Cataloguing the diversity of life on earth remains one of the incomplete goals of science. Taxonomists have tried to come up with a credible number for the species that have been identified as unique — and succeeded in entering some 1.2 million in a centralised database. The problem with this number is that it is a fraction of the whole; the majority of species both on land and in the oceans has not been catalogued. It is in this context that a new species count put out by a group of scientists becomes noteworthy. Camilo Mora and colleagues propose in an open access paper titled “How Many Species Are There on Earth and in the Ocean?” (published in the journal PLoS Biology) that the number of those with complex cell structures could be 8.7 million, plus-or-minus 1.3 million. Of them, the marine species could be about 2.2 million. This estimate is a projection based on consistent and predictable patterns in the system of classifying animals and plants. The real significance lies not in the absolute number — there could be many more species, other scientists think — but in the scale of effort needed to identify and save them in a human-dominated future. Given the magnitude of the task, taxonomy as a discipline should be drawing many more researchers. It also needs massive infusions of funding.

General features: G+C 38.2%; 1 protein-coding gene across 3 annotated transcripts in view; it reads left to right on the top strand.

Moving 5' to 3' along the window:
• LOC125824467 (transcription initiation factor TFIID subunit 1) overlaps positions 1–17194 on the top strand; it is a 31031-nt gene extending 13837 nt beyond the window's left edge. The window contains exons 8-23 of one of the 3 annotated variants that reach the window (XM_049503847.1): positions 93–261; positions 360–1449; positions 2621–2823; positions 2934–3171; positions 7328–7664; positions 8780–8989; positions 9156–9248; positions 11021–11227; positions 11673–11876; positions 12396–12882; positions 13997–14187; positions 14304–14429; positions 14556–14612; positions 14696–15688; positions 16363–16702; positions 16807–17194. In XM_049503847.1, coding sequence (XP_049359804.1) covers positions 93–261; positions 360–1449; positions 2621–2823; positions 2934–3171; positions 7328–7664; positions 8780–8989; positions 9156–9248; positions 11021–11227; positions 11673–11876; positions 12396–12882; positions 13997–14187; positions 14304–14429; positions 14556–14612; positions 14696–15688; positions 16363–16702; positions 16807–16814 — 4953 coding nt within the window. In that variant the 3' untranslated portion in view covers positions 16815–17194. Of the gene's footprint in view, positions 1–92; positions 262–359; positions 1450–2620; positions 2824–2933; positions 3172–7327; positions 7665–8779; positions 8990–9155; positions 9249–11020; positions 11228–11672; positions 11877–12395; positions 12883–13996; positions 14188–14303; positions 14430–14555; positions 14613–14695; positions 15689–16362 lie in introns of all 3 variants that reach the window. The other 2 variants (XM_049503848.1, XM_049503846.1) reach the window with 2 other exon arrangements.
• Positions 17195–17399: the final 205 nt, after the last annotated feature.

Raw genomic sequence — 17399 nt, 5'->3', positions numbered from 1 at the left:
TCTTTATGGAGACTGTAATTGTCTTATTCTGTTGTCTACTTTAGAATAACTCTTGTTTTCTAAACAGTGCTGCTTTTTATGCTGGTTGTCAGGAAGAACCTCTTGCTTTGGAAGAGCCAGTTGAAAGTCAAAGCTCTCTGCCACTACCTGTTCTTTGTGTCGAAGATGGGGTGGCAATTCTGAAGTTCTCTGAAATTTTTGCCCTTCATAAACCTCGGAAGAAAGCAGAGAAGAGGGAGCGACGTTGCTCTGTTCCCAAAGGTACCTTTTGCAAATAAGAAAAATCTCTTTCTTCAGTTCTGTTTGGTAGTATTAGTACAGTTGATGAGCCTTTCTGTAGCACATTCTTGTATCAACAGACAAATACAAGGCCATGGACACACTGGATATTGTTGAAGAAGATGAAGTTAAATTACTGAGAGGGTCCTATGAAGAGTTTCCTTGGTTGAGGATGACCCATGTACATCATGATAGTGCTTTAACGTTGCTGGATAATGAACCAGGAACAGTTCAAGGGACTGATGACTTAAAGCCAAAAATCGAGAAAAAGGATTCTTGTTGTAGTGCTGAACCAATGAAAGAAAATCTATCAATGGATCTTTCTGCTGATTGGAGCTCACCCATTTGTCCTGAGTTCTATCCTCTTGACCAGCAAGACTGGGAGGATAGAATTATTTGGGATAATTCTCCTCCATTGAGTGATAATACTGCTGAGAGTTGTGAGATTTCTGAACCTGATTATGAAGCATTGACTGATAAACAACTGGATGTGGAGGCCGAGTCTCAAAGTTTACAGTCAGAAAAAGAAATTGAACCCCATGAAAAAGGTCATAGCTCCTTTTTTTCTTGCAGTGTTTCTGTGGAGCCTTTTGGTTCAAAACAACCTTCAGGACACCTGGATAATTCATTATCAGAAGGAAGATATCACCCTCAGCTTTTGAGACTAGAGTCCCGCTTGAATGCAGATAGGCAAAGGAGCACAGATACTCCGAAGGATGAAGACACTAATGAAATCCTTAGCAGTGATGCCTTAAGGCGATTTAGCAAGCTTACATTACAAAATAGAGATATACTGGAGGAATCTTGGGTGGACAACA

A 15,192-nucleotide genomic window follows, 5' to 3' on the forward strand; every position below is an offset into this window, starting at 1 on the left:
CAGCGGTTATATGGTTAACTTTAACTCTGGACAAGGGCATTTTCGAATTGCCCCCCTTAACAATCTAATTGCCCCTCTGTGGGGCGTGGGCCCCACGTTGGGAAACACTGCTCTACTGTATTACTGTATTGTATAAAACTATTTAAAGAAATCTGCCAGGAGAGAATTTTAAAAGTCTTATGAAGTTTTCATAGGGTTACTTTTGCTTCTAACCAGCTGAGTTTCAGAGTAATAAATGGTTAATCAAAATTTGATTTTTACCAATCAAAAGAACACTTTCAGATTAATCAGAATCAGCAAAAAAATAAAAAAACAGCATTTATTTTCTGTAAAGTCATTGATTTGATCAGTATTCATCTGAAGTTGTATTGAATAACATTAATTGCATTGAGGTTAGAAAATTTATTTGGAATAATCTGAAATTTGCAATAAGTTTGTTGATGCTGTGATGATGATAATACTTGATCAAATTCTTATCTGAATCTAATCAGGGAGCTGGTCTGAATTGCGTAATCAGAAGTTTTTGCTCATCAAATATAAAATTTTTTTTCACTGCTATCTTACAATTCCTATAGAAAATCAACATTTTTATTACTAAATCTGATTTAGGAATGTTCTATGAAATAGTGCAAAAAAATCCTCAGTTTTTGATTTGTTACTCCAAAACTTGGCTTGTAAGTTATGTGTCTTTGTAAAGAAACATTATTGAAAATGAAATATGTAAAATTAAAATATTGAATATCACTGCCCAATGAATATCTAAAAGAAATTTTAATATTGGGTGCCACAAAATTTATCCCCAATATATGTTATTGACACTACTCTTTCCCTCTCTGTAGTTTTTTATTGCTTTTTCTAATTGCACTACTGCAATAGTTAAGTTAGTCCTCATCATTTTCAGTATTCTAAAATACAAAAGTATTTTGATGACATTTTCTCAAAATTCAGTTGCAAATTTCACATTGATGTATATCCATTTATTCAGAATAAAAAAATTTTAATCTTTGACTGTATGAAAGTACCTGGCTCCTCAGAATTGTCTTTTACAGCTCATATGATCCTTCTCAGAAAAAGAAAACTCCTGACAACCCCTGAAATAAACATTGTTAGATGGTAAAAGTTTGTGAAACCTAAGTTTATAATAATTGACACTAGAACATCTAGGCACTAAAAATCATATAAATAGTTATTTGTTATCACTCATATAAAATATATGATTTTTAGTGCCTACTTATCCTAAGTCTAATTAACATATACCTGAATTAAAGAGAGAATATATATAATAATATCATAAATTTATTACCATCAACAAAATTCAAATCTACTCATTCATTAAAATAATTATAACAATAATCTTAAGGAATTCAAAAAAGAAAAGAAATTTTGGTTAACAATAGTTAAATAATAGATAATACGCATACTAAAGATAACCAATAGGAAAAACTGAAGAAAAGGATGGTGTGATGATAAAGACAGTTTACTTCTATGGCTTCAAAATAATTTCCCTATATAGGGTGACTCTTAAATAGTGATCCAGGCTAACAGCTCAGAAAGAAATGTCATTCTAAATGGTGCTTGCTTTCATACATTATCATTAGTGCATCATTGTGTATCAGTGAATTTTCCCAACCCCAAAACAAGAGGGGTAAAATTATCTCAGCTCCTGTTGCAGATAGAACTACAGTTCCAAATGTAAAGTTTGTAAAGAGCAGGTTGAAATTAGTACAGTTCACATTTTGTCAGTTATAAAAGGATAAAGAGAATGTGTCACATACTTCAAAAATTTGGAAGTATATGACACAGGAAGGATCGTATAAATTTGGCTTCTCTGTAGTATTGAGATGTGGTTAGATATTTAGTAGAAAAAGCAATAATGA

Underpinning the estimate arrived at by Dr. Mora and his group is the thesis that there has been a definite pattern to the discovery of new classes of animals from the year 1750. Reasonable predictions were possible in the past based on the classification pyramid that scientists could build. Now, based on that model, it is suggested there may be 7.7 million species of animals, 298,000 plants, and 611,000 fungi, among others. It will take an accelerated global campaign to validate these figures. It is worth pointing out that only about 15,000 new discoveries are added to the tally annually. At the same time, the mounting resource demands of 6.9 billion humans are altering habitats at such a rapid pace that the resulting extinction rates greatly exceed the natural rates of loss. In many parts of the world, there is a fading echo of biodiversity. This demands a stronger response from governments to document life. Funding to establish more taxonomy centres in universities, for DNA analysis and for scientific expeditions, is crucial. Where funding and expertise are available, the results are impressive. Many amphibians given up as lost in India have been rediscovered and catalogued in recent years, particularly in the Western Ghats. Saving what remains of species diversity is vital, and greater understanding of what exists will help make that possible.